Why isn’t transit free? After all, roads are completely free for everyone to use, yet most paved surface space is dedicated to private car usage. Since cars take up more space and are far more polluting than public transit, doesn’t it make sense to charge drivers more and transit users less?
A city in Europe has proved that not only can free public transit work, it can do great things for a city and even reduce traffic and congestion.
There are several benefits to providing free public transit. In 1997 the town of Hasselt, Belgium eliminated all fares to its bus system, immediately increasing passenger growth by 428% and, by 2006, an astounding 1300%. What else happened?
- Hasselt saved an enormous amount of money by not having to build extra roads and parking spaces
- the safety of transit operators improved since they no longer had to deal with irate passengers over fare payments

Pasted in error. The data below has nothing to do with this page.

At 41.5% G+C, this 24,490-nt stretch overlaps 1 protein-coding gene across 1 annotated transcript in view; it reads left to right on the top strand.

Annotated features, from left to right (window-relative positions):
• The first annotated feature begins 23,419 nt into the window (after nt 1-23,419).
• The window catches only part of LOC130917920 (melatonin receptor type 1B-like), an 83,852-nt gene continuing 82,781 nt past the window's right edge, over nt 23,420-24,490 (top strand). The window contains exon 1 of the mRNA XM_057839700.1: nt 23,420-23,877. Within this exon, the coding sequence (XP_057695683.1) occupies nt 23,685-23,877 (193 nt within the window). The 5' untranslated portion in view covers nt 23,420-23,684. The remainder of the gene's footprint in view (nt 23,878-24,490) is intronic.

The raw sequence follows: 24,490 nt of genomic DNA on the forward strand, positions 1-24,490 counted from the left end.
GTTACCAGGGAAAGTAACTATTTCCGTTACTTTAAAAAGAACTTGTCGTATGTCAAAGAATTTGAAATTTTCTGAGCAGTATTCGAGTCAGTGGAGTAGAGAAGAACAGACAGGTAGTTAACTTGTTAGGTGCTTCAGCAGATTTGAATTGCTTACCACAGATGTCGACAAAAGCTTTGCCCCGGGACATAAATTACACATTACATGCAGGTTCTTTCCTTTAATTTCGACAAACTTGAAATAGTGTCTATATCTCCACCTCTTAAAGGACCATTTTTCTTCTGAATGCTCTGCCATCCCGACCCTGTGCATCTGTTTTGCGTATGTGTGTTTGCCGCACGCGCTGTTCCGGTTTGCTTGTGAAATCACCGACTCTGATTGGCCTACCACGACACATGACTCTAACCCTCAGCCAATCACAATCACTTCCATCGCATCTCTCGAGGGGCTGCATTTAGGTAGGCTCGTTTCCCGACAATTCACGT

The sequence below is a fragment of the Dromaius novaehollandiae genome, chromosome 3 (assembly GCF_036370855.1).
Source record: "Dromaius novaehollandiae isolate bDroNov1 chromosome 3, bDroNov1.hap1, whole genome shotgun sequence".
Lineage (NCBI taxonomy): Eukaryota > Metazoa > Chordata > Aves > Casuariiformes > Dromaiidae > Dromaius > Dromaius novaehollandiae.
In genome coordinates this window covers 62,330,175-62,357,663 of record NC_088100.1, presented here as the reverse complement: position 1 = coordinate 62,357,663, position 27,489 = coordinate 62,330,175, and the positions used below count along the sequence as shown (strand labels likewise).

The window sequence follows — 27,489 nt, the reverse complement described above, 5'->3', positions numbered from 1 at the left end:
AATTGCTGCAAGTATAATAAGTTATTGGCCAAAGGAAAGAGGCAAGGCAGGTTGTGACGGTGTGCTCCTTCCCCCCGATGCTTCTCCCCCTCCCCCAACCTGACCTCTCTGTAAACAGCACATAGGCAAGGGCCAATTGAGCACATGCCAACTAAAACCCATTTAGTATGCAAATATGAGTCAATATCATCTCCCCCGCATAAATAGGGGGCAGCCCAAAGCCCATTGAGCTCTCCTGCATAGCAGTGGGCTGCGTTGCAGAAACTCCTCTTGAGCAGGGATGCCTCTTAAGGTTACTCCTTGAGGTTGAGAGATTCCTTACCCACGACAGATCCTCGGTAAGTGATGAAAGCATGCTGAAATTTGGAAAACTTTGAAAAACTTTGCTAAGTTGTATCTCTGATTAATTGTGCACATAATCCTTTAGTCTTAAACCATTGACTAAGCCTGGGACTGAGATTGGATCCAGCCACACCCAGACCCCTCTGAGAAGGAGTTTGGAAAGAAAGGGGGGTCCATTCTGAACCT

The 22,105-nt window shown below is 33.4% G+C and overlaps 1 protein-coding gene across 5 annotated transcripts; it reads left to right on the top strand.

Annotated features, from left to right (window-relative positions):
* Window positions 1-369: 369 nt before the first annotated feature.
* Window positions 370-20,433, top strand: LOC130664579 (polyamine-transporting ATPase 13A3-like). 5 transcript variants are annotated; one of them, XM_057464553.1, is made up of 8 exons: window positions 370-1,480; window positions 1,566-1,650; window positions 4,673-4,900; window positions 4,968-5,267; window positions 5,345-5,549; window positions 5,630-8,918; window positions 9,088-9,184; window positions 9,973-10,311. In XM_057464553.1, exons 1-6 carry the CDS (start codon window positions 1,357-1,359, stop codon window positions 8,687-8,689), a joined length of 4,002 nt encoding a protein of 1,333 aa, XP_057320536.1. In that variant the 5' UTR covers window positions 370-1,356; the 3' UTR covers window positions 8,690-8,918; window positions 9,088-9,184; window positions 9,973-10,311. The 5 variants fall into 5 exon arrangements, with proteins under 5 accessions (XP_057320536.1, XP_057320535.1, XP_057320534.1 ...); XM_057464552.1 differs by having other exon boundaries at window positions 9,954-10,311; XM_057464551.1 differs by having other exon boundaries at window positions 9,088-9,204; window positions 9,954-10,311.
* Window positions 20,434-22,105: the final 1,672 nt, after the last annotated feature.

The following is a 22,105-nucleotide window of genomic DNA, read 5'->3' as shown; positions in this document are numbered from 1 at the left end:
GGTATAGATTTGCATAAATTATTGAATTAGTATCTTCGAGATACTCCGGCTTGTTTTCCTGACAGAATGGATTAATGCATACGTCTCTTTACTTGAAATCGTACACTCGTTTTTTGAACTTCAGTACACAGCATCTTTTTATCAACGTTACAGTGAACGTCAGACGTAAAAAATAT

- increased accessibility attracted the development of more businesses, resulting in the city lowering its taxes!
- Hasselt now experiences nearly zero traffic congestion
Rethinking the Issue
In Toronto, $980 million of the transit system’s $1.4 billion budget comes from the farebox. That means that even though their taxes have already paid for it, Toronto transit riders still have to pay 70% of the total cost of running Canada’s largest transit system.
Imagine the uproar if drivers had to pay 70% of road maintenance costs each day before they left their driveway?
It’s a difficult conversation to have. But experience shows that making transit better and more affordable is the only way to reduce congestion.